Orto Bar – Friday, 21;00 to 05:00, this rock-friendly venue will be putting down the guitars and picking up the turntables for a Super Mega 80s Party, with the sounds provided by the 80s Crew. Pictures of earlier events by this team suggest that low pressure, high pleasure times can be expected.
Božidar Thursday, 20:00 to 01:00, there’s Jazz Klub Mezzoforte with the Kostanjev Sekstet, followed Freestyle Karaoke & Jam Session. You can see the band playing on Cobblers’ Bridge below.
Cankerjev dom – Svetlana Makarovič is kind of a big deal, and has been for decades, and on Saturday evening you can see her on stage in a show called Instead Of Flowers, “a concert of original chansons”, with guests including Iztok Mlakar, Tomaž Mihelič Marlena, Andrej Rozman Roza, Ivan Rupnik, Janja Majzelj, Miha Bezeljak, Višnja Fičor, Ivan Peternelj, Anja Novak, and Martina Feri.
Cankerjev dom – Thursday and Friday, 19:30, Daniel Müller-Schott will be playing the violincello.
Channel Zero – Thursday, 21:00 to 0:00, it’s Level 15: Brom (RU) + Brgs: Free DBeat, with free jazz.
Gala Hala – Thursday you can enjoy stoner, garage, and alt rock Bring On The Vanguards.
Kino Šiška – On Monday evening you can learn more about “noise drone masters DIE! GOLDSTEIN and Kikiriki, who bring fresh socio-political content and contexts to music through an articulated personal approach. The authors spread a giant psychedelic mass through the vacuum of space, shaping it into an audio-visual journey.” Tuesday it’s the turn of German pianist, composer and producer Martin Kohlstedt, while the next evening you can see The Strange, with support from Malamor. The end of a packed week at this large venue that’s a short bus, bike or car ride from the centre brings the Amsterdam-based collective Altin Gün, who “will open the door into the unknown, into a blend of Turkish tradition, Western funk and psychedelic rock that places the stated expressions into a completely fresh context.” Check out all the headline acts below.
Klub Gromka – Tuesday night this Metelkova club presents the opportunity to enjoy grindcore and metal from a triple bill that includes Project for Bastards, Sedmina and Facial Tissue Dispenser. Thursday the event is FriForma, with Sugimoto, Dupleix, Bazelaire + Tomažin and Grom, and sadly I can’t seem to find any examples of their work. There are no such problems with Parnepar, the ex-Yugo post-punk bank who’ll be playing here on Friday.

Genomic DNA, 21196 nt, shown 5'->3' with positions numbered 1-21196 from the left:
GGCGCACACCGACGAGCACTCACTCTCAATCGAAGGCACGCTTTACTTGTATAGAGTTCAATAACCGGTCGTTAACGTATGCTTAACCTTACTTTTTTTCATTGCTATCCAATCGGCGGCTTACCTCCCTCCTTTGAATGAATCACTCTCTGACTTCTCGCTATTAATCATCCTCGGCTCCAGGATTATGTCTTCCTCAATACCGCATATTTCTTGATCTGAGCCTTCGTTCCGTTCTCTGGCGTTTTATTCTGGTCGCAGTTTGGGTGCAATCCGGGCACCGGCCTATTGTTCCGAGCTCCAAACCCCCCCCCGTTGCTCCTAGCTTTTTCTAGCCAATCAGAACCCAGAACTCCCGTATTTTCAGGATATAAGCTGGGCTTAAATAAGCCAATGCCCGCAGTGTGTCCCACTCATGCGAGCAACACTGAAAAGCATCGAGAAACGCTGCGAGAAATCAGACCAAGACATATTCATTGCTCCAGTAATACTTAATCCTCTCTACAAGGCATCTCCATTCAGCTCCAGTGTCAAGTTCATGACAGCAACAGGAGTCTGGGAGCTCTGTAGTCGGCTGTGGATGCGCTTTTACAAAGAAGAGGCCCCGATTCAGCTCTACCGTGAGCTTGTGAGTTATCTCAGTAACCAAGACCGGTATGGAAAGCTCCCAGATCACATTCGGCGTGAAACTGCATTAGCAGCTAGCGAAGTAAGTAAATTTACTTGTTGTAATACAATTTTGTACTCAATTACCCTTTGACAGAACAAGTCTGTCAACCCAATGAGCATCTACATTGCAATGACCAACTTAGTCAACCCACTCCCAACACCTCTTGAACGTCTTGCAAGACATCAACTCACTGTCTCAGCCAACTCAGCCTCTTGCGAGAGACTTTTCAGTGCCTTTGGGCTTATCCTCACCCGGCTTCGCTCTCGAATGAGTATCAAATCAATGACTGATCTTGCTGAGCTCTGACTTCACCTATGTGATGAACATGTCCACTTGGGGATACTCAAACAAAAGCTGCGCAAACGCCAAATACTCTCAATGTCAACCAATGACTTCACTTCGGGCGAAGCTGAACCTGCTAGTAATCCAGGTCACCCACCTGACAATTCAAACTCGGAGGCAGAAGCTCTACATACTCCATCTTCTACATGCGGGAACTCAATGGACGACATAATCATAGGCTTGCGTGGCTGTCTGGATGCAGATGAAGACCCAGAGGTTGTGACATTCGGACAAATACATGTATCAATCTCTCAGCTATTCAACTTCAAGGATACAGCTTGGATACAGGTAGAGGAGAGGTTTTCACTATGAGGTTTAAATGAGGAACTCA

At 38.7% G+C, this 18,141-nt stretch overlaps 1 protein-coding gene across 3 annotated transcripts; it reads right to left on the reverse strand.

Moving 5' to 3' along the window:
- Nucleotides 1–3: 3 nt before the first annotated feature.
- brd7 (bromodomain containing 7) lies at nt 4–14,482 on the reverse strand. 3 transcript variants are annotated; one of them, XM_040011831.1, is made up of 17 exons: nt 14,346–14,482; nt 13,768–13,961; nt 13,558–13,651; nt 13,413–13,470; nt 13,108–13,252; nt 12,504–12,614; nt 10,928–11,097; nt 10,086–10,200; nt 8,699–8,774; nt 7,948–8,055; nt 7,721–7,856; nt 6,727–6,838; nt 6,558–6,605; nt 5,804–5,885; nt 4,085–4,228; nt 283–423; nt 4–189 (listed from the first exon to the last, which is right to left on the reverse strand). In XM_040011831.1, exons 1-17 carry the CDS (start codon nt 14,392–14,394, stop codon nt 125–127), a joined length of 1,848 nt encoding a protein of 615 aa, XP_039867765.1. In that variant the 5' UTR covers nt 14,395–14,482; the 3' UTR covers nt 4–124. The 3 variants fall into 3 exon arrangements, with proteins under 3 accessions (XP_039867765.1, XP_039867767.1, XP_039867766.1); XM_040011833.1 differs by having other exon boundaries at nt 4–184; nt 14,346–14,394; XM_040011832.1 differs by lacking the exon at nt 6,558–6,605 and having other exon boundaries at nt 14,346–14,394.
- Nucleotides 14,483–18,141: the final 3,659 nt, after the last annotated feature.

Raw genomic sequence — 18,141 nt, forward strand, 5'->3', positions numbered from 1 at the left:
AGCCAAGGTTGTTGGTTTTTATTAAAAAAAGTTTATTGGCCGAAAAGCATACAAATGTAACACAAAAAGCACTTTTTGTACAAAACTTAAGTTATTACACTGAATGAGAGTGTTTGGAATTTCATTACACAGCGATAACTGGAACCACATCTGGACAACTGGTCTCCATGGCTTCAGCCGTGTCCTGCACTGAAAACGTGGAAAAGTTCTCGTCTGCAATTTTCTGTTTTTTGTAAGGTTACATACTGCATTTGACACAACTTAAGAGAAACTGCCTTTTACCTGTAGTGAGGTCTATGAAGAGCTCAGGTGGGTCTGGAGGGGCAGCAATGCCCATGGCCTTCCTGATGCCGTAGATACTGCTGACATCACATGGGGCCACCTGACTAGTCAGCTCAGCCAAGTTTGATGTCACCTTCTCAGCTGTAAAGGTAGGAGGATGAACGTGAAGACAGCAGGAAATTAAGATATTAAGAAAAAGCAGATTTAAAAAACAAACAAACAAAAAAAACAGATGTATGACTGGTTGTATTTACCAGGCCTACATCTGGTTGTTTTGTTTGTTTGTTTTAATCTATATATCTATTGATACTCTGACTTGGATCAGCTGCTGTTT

Orto Bar – Kadilnica of Death are back with another metal event, this one with a triple bill of Morywa, Maskardh, and Morost (this last band sharing a name with my accountant).
Slovenska filharmonija – Sunday the choir of the Philharmonia will be performing at 19:30, with a programms that includes Gallus and di Lasso.
Gledališče IGLU - IGLU Theatre – Saturday night this group is usually putting on an English improv show somewhere in town, but it’s generally promoted after this is written, so check the Facebook before putting on your shoes.
SNG Opera and Ballet – Tuesday Verdi’s La Traviata will be staged in this lovely theatre between Prešeren and Tivoli.
Drogart is an organization that aims to minimise harm on the party scene, and offers drug-testing services and reports on their webpage. It’s in Slovene, but you can Google translate it or work things out yourself, and our story on the group is here. You can find the latest warnings on fake drugs and high strength pills and powders (in Slovene) here. However, be aware that all the usual drugs are illegal in Slovenia.
You can find our Top 12 list of things to do with kids in Ljubljana here. If want to read more about the philosophy behind the wonderful House of Experiments look here, while our trip to the Museum of Illusions is documented here, and there’s always riverside walks, pizza and ice cream. With regard to the latter, take a look at our guide to six places that serve good ice cream in winter.
If you want to learn more about Ljubljana Pride, then take a look at our interview with its president here. If you're looking for more general links on "gay Slovenia", including a history of the scene and various projects, then you can find that here, while our stories about the community can be found here.